Folic acid is the man-made form of folate. Folate is a B-vitamin naturally found in some foods. It is needed to form healthy cells, especially red blood cells.Folic acid supplements may come in different forms (such as L-methylfolate, levomefolate, methyltetrahydrofolate). They are used to treat or prevent low folate levels. Low folate levels can lead to certain types of anemia. Conditions that can cause low folate levels include poor diet, pregnancy, alcoholism, liver disease, certain stomach/intestinal problems, kidney dialysis, among others. Women of childbearing age should receive adequate amounts of folic acid either through their diet or supplements to prevent infant spinal cord birth defects.
If your condition lasts or gets worse, or if you think you may have a serious medical problem, get medical help right away. Side Effects Folic acid usually has very few side effects. If you have any unusual effects from taking this product, tell your doctor or pharmacist promptly.
Folic acid is safe to take during pregnancy when used as directed. It is included in prenatal vitamin products. Certain spinal cord birth defects may be prevented by taking adequate amounts of folic acid during pregnancy. Consult your doctor for more details.
Folic acid passes into breast milk but is unlikely to harm a nursing infant. Consult your doctor before breast-feeding. Interactions Drug interactions may change how your medications work or increase your risk for serious side effects. This document does not contain all possible drug interactions. Keep a list of all the products you use (including prescription/nonprescription drugs and herbal products) and share it with your doctor and pharmacist. Do not start, stop, or change the dosage of any medicines without your doctor's approval. Does Folic Acid interact with other drugs you are taking? Enter your medication into the WebMD interaction checker Check Interaction Overdose If someone has overdosed and has serious symptoms such as passing out or trouble breathing, call 911. Otherwise, call a poison control center right away. US residents can call their local poison control center at 1-800-222-1222. Canada residents can call a provincial poison control center. Symptoms of overdose may include: mental/mood changes. Notes Do not share this medication with others.
Folate is naturally found in leafy green vegetables, organ meats (liver, kidney), citrus fruits, and other foods. Folic acid is added to enriched grain products such as bread, pasta, and cereal. Consult your doctor or dietician for a diet plan rich in folate/folic acid. Missed Dose If you miss a dose, take it as soon as you remember. If it is near the time of the next dose, skip the missed dose. Take your next dose at the regular time. Do not double the dose to catch up. Storage Store at room temperature away from light and moisture. Do not store in the bathroom. Keep all medications away from children and pets.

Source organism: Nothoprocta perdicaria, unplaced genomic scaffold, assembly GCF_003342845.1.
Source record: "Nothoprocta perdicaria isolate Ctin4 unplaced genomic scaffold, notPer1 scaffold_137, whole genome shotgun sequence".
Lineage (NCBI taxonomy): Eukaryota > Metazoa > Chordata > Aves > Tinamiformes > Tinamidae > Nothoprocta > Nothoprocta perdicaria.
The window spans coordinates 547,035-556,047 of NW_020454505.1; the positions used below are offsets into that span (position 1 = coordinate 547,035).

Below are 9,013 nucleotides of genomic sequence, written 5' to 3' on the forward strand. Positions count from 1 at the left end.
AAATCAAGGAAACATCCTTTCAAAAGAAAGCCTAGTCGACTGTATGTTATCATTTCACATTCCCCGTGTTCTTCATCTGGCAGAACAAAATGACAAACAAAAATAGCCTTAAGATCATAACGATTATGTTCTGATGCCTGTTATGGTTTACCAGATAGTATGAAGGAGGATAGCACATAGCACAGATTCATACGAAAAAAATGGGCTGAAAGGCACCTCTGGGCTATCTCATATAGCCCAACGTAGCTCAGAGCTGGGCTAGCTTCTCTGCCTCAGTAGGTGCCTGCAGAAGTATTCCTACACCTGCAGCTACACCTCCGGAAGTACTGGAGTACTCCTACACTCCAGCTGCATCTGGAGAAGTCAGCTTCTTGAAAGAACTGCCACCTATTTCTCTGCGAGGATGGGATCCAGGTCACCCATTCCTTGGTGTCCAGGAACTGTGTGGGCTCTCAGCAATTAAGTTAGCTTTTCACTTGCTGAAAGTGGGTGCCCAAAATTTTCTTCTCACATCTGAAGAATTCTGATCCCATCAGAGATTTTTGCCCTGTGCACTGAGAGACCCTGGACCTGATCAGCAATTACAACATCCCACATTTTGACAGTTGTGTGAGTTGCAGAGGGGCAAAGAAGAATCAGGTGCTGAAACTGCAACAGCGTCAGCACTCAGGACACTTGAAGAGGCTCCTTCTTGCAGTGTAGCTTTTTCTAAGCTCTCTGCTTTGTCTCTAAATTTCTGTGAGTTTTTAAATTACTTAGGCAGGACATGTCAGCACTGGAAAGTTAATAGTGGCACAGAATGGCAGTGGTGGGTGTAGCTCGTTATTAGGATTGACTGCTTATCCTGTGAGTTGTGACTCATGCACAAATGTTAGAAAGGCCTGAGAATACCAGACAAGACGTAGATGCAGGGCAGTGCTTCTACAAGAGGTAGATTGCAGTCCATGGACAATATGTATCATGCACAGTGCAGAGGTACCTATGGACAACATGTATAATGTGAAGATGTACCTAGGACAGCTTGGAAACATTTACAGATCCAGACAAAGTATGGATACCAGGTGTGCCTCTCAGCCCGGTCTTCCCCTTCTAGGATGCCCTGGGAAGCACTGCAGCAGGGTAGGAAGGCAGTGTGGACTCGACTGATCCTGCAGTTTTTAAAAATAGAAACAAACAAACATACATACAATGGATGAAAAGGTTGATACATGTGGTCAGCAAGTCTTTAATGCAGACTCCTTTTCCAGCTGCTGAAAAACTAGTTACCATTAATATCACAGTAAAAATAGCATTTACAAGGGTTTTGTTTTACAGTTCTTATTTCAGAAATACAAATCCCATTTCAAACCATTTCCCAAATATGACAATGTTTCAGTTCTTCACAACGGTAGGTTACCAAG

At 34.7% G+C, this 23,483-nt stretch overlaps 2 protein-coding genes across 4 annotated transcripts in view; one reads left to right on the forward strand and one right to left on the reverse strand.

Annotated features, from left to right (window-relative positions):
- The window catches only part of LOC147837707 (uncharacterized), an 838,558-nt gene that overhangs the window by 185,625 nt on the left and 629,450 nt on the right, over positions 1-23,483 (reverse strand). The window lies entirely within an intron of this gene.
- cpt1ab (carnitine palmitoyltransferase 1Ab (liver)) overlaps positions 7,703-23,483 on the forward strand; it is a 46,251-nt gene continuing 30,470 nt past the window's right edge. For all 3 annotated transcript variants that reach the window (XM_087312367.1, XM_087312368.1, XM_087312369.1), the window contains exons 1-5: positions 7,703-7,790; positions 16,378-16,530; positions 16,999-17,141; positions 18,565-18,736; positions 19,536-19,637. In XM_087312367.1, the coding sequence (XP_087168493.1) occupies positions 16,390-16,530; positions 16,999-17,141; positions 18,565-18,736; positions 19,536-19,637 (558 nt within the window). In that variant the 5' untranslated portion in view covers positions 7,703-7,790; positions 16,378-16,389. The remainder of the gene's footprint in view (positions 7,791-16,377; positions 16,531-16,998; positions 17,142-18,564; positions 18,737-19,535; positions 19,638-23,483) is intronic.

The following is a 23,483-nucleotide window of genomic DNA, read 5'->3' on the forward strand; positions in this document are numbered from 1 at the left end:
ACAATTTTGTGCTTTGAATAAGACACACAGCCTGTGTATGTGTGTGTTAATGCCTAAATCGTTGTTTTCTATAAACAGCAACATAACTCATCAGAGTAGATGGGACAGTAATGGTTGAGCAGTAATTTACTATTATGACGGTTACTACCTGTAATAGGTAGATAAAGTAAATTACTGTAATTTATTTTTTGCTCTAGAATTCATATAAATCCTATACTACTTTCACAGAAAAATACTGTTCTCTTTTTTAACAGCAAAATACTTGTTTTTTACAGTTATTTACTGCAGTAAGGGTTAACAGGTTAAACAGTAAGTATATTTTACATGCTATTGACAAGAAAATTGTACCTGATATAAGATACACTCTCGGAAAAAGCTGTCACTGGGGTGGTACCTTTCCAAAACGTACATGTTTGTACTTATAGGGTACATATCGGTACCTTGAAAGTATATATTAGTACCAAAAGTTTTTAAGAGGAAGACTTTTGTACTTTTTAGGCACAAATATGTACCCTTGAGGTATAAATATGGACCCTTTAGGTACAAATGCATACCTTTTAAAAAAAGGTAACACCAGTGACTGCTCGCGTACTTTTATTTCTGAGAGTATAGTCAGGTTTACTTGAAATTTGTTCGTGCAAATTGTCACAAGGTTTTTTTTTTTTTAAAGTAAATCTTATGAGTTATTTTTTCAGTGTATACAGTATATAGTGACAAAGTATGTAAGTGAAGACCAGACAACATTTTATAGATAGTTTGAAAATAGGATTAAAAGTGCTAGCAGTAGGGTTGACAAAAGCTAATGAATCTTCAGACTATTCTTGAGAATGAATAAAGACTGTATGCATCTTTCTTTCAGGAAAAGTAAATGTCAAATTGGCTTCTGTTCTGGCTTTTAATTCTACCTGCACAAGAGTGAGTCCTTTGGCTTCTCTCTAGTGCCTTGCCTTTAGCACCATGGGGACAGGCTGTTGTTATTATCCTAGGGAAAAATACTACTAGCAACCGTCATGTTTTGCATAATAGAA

Do not flush medications down the toilet or pour them into a drain unless instructed to do so. Properly discard this product when it is expired or no longer needed. Consult your pharmacist or local waste disposal company. Images folic acid 400 mcg tablet
Methotrexate is a medicine that is commonly prescribed for people with rheumatoid arthritis, psoriasis, or cancer, and it can lower levels of folate (a B vitamin) in your body. You should take folic acid with methotrexate to help prevent a folate deficiency. A folate deficiency can lead to symptoms like tiredness, muscle weakness, mouth sores, and neurological symptoms.
Folic acid is sometimes used with other medications to treat pernicious anemia. Folic acid used alone will not treat pernicious anemia and other anemias not related to Vitamin B12 deficiency. Take all of your medications as directed.
Before you take folic acid, tell your doctor if you have kidney disease (or if you are on dialysis), an infection, if you are an alcoholic, or if you have any type of anemia that has not been diagnosed by a doctor and confirmed with laboratory testing.
Get emergency medical help if you have signs of an allergic reaction to folic acid: hives, rash, itching, skin redness; wheezing, difficult breathing; swelling of your face, lips, tongue, or throat.
This list is not complete. Other drugs may interact with folic acid, including prescription and over-the-counter medicines, vitamins, and herbal products. Not all possible drug interactions are listed here.
Methotrexate is a medicine that is commonly prescribed for people with rheumatoid arthritis, psoriasis, or cancer, and it can lower levels of folate (a B vitamin) in your body. You should take folic acid with methotrexate to help prevent a folate deficiency. A folate deficiency can lead to symptoms like tiredness, muscle weakness, mouth sores, and neurological symptoms. Continue reading